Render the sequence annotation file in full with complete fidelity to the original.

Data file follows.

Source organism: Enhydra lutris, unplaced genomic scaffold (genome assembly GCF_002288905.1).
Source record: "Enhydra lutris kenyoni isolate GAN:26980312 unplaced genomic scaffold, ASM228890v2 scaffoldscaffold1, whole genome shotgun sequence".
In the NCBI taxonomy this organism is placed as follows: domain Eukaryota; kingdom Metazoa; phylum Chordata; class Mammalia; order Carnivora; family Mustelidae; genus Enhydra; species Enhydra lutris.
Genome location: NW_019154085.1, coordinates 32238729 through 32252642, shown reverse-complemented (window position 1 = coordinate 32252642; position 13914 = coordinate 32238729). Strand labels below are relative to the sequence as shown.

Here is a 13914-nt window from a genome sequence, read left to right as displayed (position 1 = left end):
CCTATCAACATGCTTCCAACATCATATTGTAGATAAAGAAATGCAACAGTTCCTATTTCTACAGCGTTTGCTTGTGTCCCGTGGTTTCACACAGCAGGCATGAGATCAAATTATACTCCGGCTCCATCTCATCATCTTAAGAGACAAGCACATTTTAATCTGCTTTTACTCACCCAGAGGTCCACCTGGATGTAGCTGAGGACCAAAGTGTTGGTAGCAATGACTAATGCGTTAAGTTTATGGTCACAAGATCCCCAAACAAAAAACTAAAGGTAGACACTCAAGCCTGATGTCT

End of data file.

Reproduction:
Source organism: Enhydra lutris, unplaced genomic scaffold (genome assembly GCF_002288905.1).
Source record: "Enhydra lutris kenyoni isolate GAN:26980312 unplaced genomic scaffold, ASM228890v2 scaffoldscaffold1, whole genome shotgun sequence".
In the NCBI taxonomy this organism is placed as follows: domain Eukaryota; kingdom Metazoa; phylum Chordata; class Mammalia; order Carnivora; family Mustelidae; genus Enhydra; species Enhydra lutris.
Genome location: NW_019154085.1, coordinates 32238729 through 32252642, shown reverse-complemented (window position 1 = coordinate 32252642; position 13914 = coordinate 32238729). Strand labels below are relative to the sequence as shown.

Here is a 13914-nt window from a genome sequence, read left to right as displayed (position 1 = left end):
CCTATCAACATGCTTCCAACATCATATTGTAGATAAAGAAATGCAACAGTTCCTATTTCTACAGCGTTTGCTTGTGTCCCGTGGTTTCACACAGCAGGCATGAGATCAAATTATACTCCGGCTCCATCTCATCATCTTAAGAGACAAGCACATTTTAATCTGCTTTTACTCACCCAGAGGTCCACCTGGATGTAGCTGAGGACCAAAGTGTTGGTAGCAATGACTAATGCGTTAAGTTTATGGTCACAAGATCCCCAAACAAAAAACTAAAGGTAGACACTCAAGCCTGATGTCT